The Black Robe Regiment

24 Feb
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BLACK-ROBE-REGIMENT

If asked to name who the most influential persons were during the founding of our country, you would most likely answer, George Washington, John Adams, and other well-known Founders. However, if you asked one of the founders who were the most influential persons you will get a much different answer.

In 1816, Johns Adams said it was the Reverend Dr Samuel Cooper and the Reverend Johnathan Mayhew whose influence set our country on track. These two pastors are one of the many other pastors of the era that earned their place with the “Black Robe Regiment” so named because of the distinctive black robes that ministers of the era wore.

Clinton Rossiter, Cornel University professor from the last generation, wrote the “Seed Time of the Republic.” He named as the most influential founders as Benjamin Franklin, Reverend Thomas Hooker, Reverend Roger Williams, Reverend John Wise and Reverend Jonathan Mayhew. All were pastors except for Franklin and they were all were part of the Black Robe Regiment.

The British first labeled the American pastors, the Black Robe Regiment because they targeted these pastors as agitators who were stirring up rebellion and dissent in the Black-Robed-Regimentcolonies. The British despised these pastors and if captured by the British during the war, the British dealt with the pastors very harshly, some onto death. Moreover, they converted their churches to horse barns; tore them down for lumber, or just burned them sometimes with them and the parishioners locked in them.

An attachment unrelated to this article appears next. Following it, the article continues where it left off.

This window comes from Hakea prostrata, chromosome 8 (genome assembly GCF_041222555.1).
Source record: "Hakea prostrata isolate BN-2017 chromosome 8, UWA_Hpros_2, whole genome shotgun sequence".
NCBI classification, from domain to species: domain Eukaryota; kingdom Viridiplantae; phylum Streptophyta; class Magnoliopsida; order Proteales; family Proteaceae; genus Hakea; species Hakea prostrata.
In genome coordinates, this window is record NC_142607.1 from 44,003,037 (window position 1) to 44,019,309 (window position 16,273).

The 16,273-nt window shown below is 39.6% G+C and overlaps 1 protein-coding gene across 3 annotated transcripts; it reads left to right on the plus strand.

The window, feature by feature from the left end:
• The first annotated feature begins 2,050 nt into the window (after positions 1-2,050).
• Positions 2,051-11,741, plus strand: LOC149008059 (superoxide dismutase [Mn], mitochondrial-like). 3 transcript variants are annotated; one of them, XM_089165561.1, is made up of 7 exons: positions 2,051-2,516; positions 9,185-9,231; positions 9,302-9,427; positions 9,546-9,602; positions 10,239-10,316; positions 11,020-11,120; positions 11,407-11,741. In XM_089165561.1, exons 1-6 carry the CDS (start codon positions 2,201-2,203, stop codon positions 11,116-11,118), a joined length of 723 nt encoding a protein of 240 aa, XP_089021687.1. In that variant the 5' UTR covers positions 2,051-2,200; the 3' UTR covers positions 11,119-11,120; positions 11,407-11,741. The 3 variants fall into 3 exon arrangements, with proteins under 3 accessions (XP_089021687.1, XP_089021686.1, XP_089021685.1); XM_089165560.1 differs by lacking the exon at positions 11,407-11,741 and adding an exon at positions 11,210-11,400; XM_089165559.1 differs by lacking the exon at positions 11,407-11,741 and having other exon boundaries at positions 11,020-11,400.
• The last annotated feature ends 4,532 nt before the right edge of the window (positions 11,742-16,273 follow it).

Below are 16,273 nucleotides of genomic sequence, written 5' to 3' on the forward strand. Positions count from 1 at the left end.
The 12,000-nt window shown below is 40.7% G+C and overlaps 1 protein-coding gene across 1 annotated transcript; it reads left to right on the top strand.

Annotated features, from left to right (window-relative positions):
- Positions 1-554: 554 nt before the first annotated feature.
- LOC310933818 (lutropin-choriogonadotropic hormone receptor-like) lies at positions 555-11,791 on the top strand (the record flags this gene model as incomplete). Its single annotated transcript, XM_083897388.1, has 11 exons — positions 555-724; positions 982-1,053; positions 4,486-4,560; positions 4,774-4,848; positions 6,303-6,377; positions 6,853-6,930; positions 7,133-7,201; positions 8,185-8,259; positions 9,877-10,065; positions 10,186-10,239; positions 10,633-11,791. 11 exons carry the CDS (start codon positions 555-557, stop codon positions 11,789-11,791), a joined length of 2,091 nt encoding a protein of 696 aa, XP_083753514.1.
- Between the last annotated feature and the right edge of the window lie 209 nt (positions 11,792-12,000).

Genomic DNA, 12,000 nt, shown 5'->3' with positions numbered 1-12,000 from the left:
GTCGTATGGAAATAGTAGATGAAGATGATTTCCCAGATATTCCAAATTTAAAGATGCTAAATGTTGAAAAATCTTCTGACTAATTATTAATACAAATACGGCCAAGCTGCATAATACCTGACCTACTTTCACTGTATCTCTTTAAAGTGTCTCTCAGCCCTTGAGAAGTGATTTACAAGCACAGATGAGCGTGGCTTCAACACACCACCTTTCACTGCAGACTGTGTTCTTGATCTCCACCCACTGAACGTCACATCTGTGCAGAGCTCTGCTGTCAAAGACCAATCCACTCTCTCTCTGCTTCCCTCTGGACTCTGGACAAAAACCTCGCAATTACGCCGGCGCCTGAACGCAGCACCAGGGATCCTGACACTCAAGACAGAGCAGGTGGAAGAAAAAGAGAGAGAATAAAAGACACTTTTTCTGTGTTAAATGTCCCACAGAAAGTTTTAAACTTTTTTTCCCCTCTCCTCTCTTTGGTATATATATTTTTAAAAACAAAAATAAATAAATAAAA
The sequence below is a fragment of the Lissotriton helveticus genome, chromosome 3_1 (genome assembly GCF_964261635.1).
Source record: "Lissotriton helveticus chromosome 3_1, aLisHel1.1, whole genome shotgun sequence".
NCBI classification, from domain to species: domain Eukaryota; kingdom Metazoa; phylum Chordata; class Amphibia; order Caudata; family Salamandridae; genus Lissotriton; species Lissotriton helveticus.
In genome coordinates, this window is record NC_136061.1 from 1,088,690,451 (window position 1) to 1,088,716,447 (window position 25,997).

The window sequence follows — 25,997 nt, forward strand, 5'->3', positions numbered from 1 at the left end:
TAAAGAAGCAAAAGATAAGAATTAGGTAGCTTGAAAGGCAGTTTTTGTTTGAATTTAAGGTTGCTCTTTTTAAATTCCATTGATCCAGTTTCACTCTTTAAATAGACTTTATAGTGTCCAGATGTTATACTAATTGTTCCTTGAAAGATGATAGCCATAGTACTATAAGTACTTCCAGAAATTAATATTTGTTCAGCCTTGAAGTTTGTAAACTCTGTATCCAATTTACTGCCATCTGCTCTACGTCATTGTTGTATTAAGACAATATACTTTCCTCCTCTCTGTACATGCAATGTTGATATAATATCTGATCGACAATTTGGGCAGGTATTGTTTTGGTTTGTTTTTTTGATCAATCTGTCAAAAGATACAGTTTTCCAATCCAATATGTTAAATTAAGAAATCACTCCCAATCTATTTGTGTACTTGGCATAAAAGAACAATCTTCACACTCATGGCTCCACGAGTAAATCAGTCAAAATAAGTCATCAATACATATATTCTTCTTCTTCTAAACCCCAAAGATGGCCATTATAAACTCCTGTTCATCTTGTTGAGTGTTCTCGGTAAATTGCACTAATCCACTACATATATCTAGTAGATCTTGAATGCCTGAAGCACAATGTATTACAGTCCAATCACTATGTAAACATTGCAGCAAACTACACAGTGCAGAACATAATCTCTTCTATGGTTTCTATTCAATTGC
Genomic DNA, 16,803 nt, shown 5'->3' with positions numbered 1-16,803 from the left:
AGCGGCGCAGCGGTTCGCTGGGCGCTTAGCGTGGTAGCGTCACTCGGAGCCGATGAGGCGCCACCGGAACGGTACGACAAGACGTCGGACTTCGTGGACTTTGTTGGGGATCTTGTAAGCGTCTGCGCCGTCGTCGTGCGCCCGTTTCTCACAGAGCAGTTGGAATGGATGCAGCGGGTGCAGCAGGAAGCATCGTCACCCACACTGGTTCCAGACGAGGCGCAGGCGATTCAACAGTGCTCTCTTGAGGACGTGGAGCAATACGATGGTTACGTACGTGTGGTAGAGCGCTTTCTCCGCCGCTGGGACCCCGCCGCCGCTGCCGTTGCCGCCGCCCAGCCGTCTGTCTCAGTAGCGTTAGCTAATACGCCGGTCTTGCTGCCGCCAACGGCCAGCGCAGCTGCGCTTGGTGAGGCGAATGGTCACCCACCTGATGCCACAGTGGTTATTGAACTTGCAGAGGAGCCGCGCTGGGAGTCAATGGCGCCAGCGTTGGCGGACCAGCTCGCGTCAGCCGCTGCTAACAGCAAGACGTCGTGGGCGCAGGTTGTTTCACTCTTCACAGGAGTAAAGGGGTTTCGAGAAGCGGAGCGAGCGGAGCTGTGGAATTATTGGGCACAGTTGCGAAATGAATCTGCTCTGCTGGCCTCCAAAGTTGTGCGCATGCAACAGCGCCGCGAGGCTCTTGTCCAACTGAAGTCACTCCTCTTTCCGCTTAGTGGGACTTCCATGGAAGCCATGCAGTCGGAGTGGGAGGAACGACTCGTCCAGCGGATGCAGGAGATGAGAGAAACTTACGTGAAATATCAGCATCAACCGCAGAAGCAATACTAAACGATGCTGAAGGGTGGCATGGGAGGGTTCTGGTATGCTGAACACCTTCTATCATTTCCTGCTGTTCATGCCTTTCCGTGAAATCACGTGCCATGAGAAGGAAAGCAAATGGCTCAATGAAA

At the start and during the Revolutionary War, most of the pastors recruited and trained parishioners to be minute men and soldiers. Most of them led their congregations into battle, such as the Lexington Battle on the green. In addition, there are many examples of these pastors achieving commanding ranks in the Army including Generals.

Alice Baldwin of Duke University recently did a study of the sermons of the American Clergy in New England. She discovered the clergy had preached from the pulpits prior to 1763, all the Biblical concepts of revolution and all the rights listed in the Declaration of Independence.

For example, Reverend John Wise in the 1680s preached, taxation without representation is tyranny, that government needed the consent of the govern in order to rule, and all men are created equal and have certain unalienable rights given by the Creator. This was ninety years before the Declaration. In 1772, Reverend Wise’s sermons were published by Samuel Adams and then then distributed throughout the colony, and sold out. In 1774, Samuel Adams did a second reprinting.

In addition, there were many Black American preachers who some were former slaves, such as Reverend Absalom Jones, Reverend Richard Allen, Reverend John Marrant, and many others. They all were instrumental in shaping our thoughts on freedom and many served as doctors, chaplains and soldiers in the Continental Army.

Many of their stories will be published to show that they were not forgotten even though history has forgotten them, even though they were instrumental in our Godly American Heritage.

Without the Black Robe Regiment, most likely, there would not have been a free Untied States of America and we could have been still be under Great Britain’s control.

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